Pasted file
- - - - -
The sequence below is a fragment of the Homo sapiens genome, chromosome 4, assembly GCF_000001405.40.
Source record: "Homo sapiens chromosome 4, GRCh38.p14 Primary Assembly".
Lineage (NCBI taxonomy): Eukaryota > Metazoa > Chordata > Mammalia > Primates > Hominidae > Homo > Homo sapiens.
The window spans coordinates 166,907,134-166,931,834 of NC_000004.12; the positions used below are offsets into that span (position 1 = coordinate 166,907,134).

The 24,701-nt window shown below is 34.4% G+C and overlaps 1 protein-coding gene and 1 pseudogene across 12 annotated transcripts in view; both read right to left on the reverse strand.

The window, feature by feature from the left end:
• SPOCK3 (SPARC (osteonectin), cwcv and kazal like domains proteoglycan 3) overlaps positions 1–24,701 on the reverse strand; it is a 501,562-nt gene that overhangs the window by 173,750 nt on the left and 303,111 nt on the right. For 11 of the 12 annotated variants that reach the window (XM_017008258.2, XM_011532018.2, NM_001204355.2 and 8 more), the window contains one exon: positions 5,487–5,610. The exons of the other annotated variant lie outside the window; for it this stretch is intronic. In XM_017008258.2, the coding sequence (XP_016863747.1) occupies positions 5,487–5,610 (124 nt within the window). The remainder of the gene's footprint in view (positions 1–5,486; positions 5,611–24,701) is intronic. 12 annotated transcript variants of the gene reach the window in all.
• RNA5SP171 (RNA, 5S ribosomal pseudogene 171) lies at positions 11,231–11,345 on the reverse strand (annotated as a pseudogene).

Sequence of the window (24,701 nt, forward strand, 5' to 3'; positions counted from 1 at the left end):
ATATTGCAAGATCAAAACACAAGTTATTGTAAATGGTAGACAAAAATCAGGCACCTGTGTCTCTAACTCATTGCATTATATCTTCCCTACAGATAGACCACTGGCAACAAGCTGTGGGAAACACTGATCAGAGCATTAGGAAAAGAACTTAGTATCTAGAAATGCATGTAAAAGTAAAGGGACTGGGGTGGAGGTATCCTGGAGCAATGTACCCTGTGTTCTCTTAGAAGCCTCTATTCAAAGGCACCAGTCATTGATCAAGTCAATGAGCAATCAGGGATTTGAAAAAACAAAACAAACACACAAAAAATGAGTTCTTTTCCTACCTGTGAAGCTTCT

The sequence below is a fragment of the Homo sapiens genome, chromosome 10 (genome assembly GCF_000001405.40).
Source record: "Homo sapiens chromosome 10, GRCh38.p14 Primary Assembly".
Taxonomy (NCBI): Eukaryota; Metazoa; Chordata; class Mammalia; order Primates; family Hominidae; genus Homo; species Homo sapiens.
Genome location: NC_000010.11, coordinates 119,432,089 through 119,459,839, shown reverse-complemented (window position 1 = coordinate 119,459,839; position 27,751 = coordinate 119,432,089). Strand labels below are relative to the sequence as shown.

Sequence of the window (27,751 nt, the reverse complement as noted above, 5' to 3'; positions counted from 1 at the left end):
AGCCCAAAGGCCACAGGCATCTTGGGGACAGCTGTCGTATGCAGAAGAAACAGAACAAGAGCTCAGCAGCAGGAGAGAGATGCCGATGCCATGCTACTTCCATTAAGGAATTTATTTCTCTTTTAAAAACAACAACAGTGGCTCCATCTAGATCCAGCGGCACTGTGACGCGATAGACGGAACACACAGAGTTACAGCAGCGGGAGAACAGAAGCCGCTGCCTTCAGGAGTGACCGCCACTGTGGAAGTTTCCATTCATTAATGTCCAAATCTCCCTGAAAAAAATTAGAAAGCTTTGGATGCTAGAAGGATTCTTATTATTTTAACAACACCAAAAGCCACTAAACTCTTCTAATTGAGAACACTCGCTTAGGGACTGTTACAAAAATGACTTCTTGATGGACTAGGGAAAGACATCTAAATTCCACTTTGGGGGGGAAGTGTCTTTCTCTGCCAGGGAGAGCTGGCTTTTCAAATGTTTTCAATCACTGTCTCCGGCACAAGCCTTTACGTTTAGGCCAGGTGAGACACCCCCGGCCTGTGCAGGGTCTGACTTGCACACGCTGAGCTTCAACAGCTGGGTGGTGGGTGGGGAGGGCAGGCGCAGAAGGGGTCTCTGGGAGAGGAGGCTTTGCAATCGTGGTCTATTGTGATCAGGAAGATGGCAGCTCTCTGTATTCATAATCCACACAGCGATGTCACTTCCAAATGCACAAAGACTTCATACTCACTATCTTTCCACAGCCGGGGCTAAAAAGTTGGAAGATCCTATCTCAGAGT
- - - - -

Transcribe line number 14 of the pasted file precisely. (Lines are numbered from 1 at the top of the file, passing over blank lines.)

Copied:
Genome location: NC_000010.11, coordinates 119,432,089 through 119,459,839, shown reverse-complemented (window position 1 = coordinate 119,459,839; position 27,751 = coordinate 119,432,089). Strand labels below are relative to the sequence as shown.